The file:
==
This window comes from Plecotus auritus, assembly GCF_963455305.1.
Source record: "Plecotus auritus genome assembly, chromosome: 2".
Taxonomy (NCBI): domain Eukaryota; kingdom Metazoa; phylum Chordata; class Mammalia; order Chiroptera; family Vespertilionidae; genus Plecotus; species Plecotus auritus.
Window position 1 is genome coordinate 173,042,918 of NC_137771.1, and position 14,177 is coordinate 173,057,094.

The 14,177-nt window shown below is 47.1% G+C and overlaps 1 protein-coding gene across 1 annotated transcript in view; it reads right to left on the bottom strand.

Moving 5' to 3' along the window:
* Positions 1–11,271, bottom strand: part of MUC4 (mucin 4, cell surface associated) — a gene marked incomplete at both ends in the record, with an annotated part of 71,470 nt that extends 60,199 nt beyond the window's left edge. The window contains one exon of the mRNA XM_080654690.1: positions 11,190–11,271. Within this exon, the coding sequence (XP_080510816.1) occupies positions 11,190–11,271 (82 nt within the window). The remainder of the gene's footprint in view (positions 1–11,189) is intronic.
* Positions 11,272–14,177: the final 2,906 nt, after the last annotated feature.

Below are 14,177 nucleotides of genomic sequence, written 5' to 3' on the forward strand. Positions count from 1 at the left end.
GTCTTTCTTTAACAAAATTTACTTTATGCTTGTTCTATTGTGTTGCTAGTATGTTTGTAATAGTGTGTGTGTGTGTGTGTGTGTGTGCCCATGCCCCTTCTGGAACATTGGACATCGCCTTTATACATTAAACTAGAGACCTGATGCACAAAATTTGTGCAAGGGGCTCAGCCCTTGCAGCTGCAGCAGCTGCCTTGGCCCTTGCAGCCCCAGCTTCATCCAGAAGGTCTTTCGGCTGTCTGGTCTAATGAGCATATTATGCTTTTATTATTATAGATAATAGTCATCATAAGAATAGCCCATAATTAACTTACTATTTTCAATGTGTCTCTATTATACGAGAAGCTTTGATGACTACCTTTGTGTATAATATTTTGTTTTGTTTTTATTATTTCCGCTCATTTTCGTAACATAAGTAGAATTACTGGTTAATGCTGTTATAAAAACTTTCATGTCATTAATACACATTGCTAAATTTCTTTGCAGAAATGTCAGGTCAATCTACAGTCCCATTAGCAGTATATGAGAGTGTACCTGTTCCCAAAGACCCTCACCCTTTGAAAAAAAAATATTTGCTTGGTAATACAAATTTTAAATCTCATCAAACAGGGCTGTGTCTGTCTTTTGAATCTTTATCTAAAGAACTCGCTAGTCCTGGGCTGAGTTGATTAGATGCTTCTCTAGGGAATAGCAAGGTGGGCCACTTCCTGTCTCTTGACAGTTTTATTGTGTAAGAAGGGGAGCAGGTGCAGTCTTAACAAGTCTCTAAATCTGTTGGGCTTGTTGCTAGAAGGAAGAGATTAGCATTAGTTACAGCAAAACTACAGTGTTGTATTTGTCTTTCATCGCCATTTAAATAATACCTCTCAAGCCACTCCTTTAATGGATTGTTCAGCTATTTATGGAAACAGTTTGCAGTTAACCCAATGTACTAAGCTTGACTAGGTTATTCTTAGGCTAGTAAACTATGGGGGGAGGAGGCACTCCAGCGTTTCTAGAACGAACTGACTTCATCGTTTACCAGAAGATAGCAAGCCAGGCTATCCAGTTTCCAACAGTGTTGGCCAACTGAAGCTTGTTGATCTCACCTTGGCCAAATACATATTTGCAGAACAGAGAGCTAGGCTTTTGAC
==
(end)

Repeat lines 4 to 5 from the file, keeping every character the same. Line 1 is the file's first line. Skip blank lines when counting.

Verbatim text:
Window position 1 is genome coordinate 173,042,918 of NC_137771.1, and position 14,177 is coordinate 173,057,094.

The 14,177-nt window shown below is 47.1% G+C and overlaps 1 protein-coding gene across 1 annotated transcript in view; it reads right to left on the bottom strand.